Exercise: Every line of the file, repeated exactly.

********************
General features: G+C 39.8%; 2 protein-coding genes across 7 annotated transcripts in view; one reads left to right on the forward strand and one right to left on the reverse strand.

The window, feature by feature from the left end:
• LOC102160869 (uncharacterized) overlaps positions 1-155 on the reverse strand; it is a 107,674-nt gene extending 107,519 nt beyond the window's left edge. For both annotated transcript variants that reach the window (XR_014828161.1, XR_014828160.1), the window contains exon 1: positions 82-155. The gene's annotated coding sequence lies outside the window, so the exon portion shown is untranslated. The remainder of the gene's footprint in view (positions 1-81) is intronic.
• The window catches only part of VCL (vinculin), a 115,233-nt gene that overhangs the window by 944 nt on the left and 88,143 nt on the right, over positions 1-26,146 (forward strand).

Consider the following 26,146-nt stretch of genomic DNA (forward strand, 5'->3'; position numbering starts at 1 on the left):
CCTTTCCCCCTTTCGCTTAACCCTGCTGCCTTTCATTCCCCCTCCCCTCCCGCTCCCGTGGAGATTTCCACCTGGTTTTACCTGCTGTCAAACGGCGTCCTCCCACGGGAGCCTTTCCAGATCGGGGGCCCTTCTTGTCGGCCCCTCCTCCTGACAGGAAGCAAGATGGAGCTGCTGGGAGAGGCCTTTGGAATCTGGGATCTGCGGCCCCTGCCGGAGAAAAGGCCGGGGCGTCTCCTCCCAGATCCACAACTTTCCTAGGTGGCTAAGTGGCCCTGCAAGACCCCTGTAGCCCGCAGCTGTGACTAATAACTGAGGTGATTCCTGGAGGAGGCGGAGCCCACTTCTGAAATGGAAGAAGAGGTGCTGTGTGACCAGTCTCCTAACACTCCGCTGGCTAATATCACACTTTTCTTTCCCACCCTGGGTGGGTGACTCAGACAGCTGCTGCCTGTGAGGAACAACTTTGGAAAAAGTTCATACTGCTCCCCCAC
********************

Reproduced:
General features: G+C 39.8%; 2 protein-coding genes across 7 annotated transcripts in view; one reads left to right on the forward strand and one right to left on the reverse strand.

The window, feature by feature from the left end:
• LOC102160869 (uncharacterized) overlaps positions 1-155 on the reverse strand; it is a 107,674-nt gene extending 107,519 nt beyond the window's left edge. For both annotated transcript variants that reach the window (XR_014828161.1, XR_014828160.1), the window contains exon 1: positions 82-155. The gene's annotated coding sequence lies outside the window, so the exon portion shown is untranslated. The remainder of the gene's footprint in view (positions 1-81) is intronic.
• The window catches only part of VCL (vinculin), a 115,233-nt gene that overhangs the window by 944 nt on the left and 88,143 nt on the right, over positions 1-26,146 (forward strand).

Consider the following 26,146-nt stretch of genomic DNA (forward strand, 5'->3'; position numbering starts at 1 on the left):
CCTTTCCCCCTTTCGCTTAACCCTGCTGCCTTTCATTCCCCCTCCCCTCCCGCTCCCGTGGAGATTTCCACCTGGTTTTACCTGCTGTCAAACGGCGTCCTCCCACGGGAGCCTTTCCAGATCGGGGGCCCTTCTTGTCGGCCCCTCCTCCTGACAGGAAGCAAGATGGAGCTGCTGGGAGAGGCCTTTGGAATCTGGGATCTGCGGCCCCTGCCGGAGAAAAGGCCGGGGCGTCTCCTCCCAGATCCACAACTTTCCTAGGTGGCTAAGTGGCCCTGCAAGACCCCTGTAGCCCGCAGCTGTGACTAATAACTGAGGTGATTCCTGGAGGAGGCGGAGCCCACTTCTGAAATGGAAGAAGAGGTGCTGTGTGACCAGTCTCCTAACACTCCGCTGGCTAATATCACACTTTTCTTTCCCACCCTGGGTGGGTGACTCAGACAGCTGCTGCCTGTGAGGAACAACTTTGGAAAAAGTTCATACTGCTCCCCCAC